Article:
Stress awareness – how can managers support employees?

Stress awareness - how can managers support employees?
Home | News | Stress awareness – how can managers support employees?

April is stress awareness month and this year’s theme is ‘little by little’, which aims to highlight the impact of small positive actions on overall wellbeing. We consider the impact stress can have, how to be alert to it and what managers can do to support employees.

Stressful feelings typically happen when we feel we do not have the resources to manage the challenges we face. Feeling overwhelmed and unable to cope at work can have a significant impact on an employee’s performance, conduct and relationships with colleagues.

What causes stress?

 With regard to the workplace, employees can experience stress as a result of several factors such as:

  • Excessive demands from their role
  • Their workload feels unmanageable
  • They feel out of their depth with the task(s) they have been asked to perform
  • Disputes with a colleague or manager

It can also be the case that if your employee is suffering from stress because of one factor then they become more susceptible to being affected by other factors, and so the list of stressors expands quickly.

What are the impacts of chronic stress?

Stress in minor-to-moderate doses may be expected, as the body is equipped to handle these reactions and some people find a modest amount of stress to be quite helpful and motivating. However, the problem arises with ongoing stress – which can have serious consequences. Chronic stress impacts the entire body and can harm wellbeing in the long-term.

Ongoing stress is a risk factor for heart disease, dementia, stroke, accelerated aging, depression, anxiety, insulin resistance, prolonged digestive issues, and irritable bowel syndrome (IBS).

From a mental health perspective and in the context of work, stress can now amount to a disability within the Equality Act 2010. Chronic stress may negatively impact an employee’s:

  • Outlook on life
  • Interpersonal relationships
  • Performance in the workplace
  • Quality of self-care
  • Attendance levels and absences

Recent statistics issued by the Health and Safety Executive reveal that 1.8 million workers reported they were suffering from work-related ill health in 2022/23, with approximately half of the cases down to stress, depression or anxiety.

With this in mind, it is important employers and line managers are alert to those employees who might be suffering stress.

Spotting the signs in employees

These may not always be obvious or even caused by work, but the signs will be there. For example, is someone taking more time off, arriving for work later or being more twitchy or nervous? A change in behaviour can also be a sign of stress such as:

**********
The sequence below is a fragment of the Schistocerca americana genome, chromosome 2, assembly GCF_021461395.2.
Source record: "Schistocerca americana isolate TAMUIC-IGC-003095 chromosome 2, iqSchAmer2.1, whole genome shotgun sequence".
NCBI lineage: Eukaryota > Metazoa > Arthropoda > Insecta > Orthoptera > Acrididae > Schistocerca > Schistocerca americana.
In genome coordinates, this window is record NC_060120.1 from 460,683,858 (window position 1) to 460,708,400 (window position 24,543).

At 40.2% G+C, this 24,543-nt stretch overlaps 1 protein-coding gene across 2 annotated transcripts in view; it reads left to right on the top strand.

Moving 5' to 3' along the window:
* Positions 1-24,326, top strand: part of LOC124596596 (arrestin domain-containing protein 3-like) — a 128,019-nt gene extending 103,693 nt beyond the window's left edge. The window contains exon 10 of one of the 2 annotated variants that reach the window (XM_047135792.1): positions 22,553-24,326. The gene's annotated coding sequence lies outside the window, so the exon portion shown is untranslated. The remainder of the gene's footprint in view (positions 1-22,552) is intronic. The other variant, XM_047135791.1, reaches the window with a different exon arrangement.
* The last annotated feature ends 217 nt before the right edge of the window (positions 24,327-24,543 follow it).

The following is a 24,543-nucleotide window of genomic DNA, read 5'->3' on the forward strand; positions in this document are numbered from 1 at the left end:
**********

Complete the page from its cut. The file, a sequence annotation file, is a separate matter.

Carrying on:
• Mood swings
  • Being withdrawn
  • Loss of motivation, commitment and confidence
  • Increased emotional reactions – being more tearful, sensitive or aggressive

Sometimes employees may even start self-medicating with alcohol.

What should employers do?

The first step is to talk with your employee. Being sensitive and supportive is key – they may not wish to talk about the situation or may not have identified the stress for themselves. Make time for a meeting in the working day and discuss the matter in private. Once the employee begins to share what they are experiencing, you should be open minded about how they might be feeling. Ask open questions and really listen to what you are being told. Try to establish the cause of the stress with the employee and work together on identifying possible solutions.

Although this is highly dependent on the cause of the issue and the circumstances of the employee, possible solutions could include:

  • Making temporary changes to work duties
  • Allowing the employee to work flexibly for a period to enable them to deal with a domestic issue
  • Discuss making an occupational health referral
  • Signpost them to your Employee Assistance Programme if you operate one
  • Recommend external agencies for additional support, such as Mind or the Samaritans

Importantly, arrange to follow up with the employee to discuss how they are doing and what further support they might need.

There is no ‘one size fits all approach to helping an employee with stress. It is often not a simple or quick fix. If left unchecked, it can have numerous consequences, but with ongoing support, it may be possible for things to improve for the employee, which in turn may well assist to get their performance in their role back on track.

If you would like our support in managing a stress-related situation in your workplace or to develop relevant policies and guidance, please contact Simon Martin in our team on 07384 813 076.